Redefining student success

Emma LindsayEmma Lindsay is Deputy Principal at Sarah Redfern High School. She was a Cohort 2017 Fellow of Teach For Australia’s Teach To Lead program, a professional development program for teachers with formal leadership roles in schools serving low socio-economic communities.

I started teaching in 2009, when I had a big career change – I used to be a publicity manager at a record company. I’m currently in a Deputy Principal position but I have this really long job title – Manager Learning Design Innovation – which essentially means that I look after all current staff professional learning, beginning teachers, the technology pedagogy, senior students, among other responsibilities.

When I came into teaching, I knew that I wanted to work in a hard-to-staff school, in a disadvantaged area. That was one of the things that really appealed to me about Teach To Lead: it’s a leadership program focused on developing leadership within those that were most committed to working with our most needy communities.

Through my Impact Initiative (a Teach To Lead component in which each participant designs and implements a long-term project with the aim of raising student achievement) I looked to redefine what success is in terms of post school pathways through strengthening the perception and calibre of our transition stream, which is focused on employment and training post high school. For our school, this meant valuing success outside of attending university. A lot of teachers only really value those statistics, so internally we had a lot of marketing around the school and constantly sharing success stories of students who have transitioned into apprenticeships or traineeships, and sharing stories of those students five years down the track.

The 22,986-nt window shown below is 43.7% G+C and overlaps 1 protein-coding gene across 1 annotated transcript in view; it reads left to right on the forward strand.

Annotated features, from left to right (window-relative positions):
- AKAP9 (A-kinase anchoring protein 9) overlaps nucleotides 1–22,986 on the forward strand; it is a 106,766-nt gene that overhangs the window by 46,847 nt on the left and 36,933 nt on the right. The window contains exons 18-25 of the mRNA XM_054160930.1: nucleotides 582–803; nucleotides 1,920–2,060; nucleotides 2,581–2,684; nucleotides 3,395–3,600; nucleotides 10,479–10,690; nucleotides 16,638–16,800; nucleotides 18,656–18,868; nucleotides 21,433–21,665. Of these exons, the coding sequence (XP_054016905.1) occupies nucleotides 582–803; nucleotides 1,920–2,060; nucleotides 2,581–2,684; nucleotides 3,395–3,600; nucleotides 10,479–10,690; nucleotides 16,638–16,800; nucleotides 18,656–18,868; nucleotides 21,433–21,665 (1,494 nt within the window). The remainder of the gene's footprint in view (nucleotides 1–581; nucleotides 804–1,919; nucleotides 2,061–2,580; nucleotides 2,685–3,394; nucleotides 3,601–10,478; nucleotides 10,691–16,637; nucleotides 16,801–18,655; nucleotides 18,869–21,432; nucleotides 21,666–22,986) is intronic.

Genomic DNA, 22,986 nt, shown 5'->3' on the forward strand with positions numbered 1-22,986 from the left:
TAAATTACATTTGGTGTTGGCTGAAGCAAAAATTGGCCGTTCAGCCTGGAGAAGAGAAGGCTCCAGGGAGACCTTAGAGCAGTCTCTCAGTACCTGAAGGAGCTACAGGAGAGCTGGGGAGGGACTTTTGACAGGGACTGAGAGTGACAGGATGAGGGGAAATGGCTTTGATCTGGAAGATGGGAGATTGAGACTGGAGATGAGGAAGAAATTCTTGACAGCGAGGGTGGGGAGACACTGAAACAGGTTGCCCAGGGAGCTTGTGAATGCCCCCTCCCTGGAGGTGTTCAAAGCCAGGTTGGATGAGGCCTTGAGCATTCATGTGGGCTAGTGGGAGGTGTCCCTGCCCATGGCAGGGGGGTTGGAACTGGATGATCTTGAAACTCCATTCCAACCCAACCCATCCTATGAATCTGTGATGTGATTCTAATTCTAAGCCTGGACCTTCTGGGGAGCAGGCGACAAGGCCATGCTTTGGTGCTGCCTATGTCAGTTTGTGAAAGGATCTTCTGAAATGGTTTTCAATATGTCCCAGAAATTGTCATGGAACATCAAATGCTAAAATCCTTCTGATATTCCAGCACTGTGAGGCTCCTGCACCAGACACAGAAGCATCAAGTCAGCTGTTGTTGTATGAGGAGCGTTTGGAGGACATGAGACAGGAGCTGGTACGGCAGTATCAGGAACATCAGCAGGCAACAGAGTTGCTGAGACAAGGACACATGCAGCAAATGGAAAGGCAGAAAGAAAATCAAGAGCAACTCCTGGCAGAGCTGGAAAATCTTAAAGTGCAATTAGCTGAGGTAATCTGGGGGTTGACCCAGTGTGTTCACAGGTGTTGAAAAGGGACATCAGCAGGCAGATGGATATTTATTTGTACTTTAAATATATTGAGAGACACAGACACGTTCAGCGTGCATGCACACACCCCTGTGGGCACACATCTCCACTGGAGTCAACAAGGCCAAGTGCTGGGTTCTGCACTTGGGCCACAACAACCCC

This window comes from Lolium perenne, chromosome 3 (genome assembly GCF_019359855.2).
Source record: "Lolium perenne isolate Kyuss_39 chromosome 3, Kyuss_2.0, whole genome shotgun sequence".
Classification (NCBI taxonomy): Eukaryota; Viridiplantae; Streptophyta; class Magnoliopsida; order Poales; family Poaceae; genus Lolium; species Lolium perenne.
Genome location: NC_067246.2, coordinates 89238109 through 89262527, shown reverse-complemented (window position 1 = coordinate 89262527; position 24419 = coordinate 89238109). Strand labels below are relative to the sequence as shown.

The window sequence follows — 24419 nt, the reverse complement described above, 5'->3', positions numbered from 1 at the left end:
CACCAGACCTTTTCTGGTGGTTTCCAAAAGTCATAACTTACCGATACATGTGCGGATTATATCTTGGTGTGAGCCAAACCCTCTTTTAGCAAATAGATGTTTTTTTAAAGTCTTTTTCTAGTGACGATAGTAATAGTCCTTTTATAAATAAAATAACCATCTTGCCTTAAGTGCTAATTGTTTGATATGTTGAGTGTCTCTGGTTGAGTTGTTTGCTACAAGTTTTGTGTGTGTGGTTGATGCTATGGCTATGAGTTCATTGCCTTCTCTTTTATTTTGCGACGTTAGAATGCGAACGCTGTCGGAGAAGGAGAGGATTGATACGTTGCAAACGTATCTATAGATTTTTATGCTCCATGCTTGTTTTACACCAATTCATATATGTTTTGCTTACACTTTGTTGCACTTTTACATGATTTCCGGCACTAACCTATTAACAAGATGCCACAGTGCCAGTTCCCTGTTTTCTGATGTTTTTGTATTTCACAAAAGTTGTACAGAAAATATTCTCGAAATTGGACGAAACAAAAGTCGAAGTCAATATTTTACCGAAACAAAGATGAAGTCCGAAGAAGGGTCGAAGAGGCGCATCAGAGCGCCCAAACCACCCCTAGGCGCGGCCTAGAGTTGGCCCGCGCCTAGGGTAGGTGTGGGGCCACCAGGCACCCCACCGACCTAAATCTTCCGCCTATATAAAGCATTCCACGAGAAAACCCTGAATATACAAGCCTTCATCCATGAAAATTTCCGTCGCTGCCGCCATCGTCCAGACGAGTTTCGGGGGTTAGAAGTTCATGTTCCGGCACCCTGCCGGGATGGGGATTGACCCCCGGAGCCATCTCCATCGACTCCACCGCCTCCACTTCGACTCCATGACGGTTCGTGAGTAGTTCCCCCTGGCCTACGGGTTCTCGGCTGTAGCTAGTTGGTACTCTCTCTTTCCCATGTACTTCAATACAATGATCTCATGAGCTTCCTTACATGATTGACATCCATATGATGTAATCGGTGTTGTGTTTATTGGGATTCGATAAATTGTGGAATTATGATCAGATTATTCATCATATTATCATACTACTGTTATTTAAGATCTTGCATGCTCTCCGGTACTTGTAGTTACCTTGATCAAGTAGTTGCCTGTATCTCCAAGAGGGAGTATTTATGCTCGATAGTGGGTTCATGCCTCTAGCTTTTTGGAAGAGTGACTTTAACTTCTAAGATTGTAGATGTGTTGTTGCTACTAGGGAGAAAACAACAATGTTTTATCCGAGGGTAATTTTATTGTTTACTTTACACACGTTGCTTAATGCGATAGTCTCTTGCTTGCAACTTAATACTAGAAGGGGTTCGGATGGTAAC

Student working in science class

I believe in empowering staff and students because that shared vision will not translate to successful outcomes to the kids if it’s a one-person show.

Principals and senior leadership/management definitely need to be at the chalkface with their colleagues – they have to lead by example. You can’t just delegate everything, you need to be able to live and breathe it and generally talk about it and form the relationships with the staff and the kids so that they build trust at all levels.

This is my tenth year at Sarah Redfern and I feel so connected to the kids and community. I’m at the point where in ten years I would love to be the principal of my own school but it would definitely have to be in a low SES area. I would love to go regional in New South Wales.

It’s the stories in low SES communities that really draw me in. You can actually see the impact. It’s so exciting when you bump into former students with their families and they’re telling you about what they doing for work. With the Impact Initiative that I worked on, it spoke to my heart because we are talking about life beyond school – teachers get so obsessed with the 13 years that students spend in our institution – but life is so much more than the bricks and mortar. If you can impact the way these students raise their own children; be a good person and give back, then that’s the only way that we can break cycles.

How could you work anywhere else?


This story was originally published as part of Teach For Australia’s Ten Year Anniversary timeline. Explore the timeline here. You can find Emma Lindsay’s story in the year 2017, as well as many more stories and milestones throughout the years.

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